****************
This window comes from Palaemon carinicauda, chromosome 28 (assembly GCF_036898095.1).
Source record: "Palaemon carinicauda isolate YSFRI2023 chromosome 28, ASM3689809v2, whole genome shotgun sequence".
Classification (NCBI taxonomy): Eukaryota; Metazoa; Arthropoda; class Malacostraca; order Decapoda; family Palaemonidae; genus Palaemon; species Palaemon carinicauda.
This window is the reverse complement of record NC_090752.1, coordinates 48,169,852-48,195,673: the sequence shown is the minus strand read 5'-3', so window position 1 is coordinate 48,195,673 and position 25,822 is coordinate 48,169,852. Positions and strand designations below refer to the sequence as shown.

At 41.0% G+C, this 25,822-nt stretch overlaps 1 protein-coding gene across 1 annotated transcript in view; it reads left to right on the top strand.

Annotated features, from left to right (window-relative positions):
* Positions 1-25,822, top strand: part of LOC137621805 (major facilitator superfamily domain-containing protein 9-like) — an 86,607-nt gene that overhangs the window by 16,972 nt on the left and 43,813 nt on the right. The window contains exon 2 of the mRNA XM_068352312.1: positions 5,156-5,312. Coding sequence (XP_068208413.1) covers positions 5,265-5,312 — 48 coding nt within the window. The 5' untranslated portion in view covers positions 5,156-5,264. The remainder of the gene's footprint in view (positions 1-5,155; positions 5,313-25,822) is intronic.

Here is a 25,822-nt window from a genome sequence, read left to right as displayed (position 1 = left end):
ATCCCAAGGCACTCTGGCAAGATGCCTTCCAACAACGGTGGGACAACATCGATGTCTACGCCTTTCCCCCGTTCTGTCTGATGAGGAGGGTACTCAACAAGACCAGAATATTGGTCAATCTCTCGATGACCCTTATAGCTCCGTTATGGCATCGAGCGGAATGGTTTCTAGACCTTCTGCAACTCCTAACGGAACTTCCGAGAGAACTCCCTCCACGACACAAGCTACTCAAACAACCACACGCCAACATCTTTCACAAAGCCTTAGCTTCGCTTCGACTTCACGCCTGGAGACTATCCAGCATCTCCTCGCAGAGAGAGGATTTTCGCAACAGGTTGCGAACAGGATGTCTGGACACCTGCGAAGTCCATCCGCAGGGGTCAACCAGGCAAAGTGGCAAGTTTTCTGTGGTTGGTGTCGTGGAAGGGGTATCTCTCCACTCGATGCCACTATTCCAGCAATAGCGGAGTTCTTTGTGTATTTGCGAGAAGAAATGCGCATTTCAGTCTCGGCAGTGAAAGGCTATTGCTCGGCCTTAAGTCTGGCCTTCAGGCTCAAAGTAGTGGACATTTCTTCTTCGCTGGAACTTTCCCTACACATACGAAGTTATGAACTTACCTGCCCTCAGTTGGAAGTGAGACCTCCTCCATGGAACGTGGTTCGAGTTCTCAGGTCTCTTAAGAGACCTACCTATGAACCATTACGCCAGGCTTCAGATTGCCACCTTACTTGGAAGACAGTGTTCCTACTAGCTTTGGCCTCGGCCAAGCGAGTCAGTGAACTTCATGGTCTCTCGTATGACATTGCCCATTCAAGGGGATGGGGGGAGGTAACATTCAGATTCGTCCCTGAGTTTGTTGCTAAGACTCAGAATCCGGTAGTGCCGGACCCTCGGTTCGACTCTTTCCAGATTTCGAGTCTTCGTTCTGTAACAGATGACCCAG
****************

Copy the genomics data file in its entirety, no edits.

This window comes from Palaemon carinicauda, chromosome 28 (assembly GCF_036898095.1).
Source record: "Palaemon carinicauda isolate YSFRI2023 chromosome 28, ASM3689809v2, whole genome shotgun sequence".
Classification (NCBI taxonomy): Eukaryota; Metazoa; Arthropoda; class Malacostraca; order Decapoda; family Palaemonidae; genus Palaemon; species Palaemon carinicauda.
This window is the reverse complement of record NC_090752.1, coordinates 48,169,852-48,195,673: the sequence shown is the minus strand read 5'-3', so window position 1 is coordinate 48,195,673 and position 25,822 is coordinate 48,169,852. Positions and strand designations below refer to the sequence as shown.

At 41.0% G+C, this 25,822-nt stretch overlaps 1 protein-coding gene across 1 annotated transcript in view; it reads left to right on the top strand.

Annotated features, from left to right (window-relative positions):
* Positions 1-25,822, top strand: part of LOC137621805 (major facilitator superfamily domain-containing protein 9-like) — an 86,607-nt gene that overhangs the window by 16,972 nt on the left and 43,813 nt on the right. The window contains exon 2 of the mRNA XM_068352312.1: positions 5,156-5,312. Coding sequence (XP_068208413.1) covers positions 5,265-5,312 — 48 coding nt within the window. The 5' untranslated portion in view covers positions 5,156-5,264. The remainder of the gene's footprint in view (positions 1-5,155; positions 5,313-25,822) is intronic.

Here is a 25,822-nt window from a genome sequence, read left to right as displayed (position 1 = left end):
ATCCCAAGGCACTCTGGCAAGATGCCTTCCAACAACGGTGGGACAACATCGATGTCTACGCCTTTCCCCCGTTCTGTCTGATGAGGAGGGTACTCAACAAGACCAGAATATTGGTCAATCTCTCGATGACCCTTATAGCTCCGTTATGGCATCGAGCGGAATGGTTTCTAGACCTTCTGCAACTCCTAACGGAACTTCCGAGAGAACTCCCTCCACGACACAAGCTACTCAAACAACCACACGCCAACATCTTTCACAAAGCCTTAGCTTCGCTTCGACTTCACGCCTGGAGACTATCCAGCATCTCCTCGCAGAGAGAGGATTTTCGCAACAGGTTGCGAACAGGATGTCTGGACACCTGCGAAGTCCATCCGCAGGGGTCAACCAGGCAAAGTGGCAAGTTTTCTGTGGTTGGTGTCGTGGAAGGGGTATCTCTCCACTCGATGCCACTATTCCAGCAATAGCGGAGTTCTTTGTGTATTTGCGAGAAGAAATGCGCATTTCAGTCTCGGCAGTGAAAGGCTATTGCTCGGCCTTAAGTCTGGCCTTCAGGCTCAAAGTAGTGGACATTTCTTCTTCGCTGGAACTTTCCCTACACATACGAAGTTATGAACTTACCTGCCCTCAGTTGGAAGTGAGACCTCCTCCATGGAACGTGGTTCGAGTTCTCAGGTCTCTTAAGAGACCTACCTATGAACCATTACGCCAGGCTTCAGATTGCCACCTTACTTGGAAGACAGTGTTCCTACTAGCTTTGGCCTCGGCCAAGCGAGTCAGTGAACTTCATGGTCTCTCGTATGACATTGCCCATTCAAGGGGATGGGGGGAGGTAACATTCAGATTCGTCCCTGAGTTTGTTGCTAAGACTCAGAATCCGGTAGTGCCGGACCCTCGGTTCGACTCTTTCCAGATTTCGAGTCTTCGTTCTGTAACAGATGACCCAG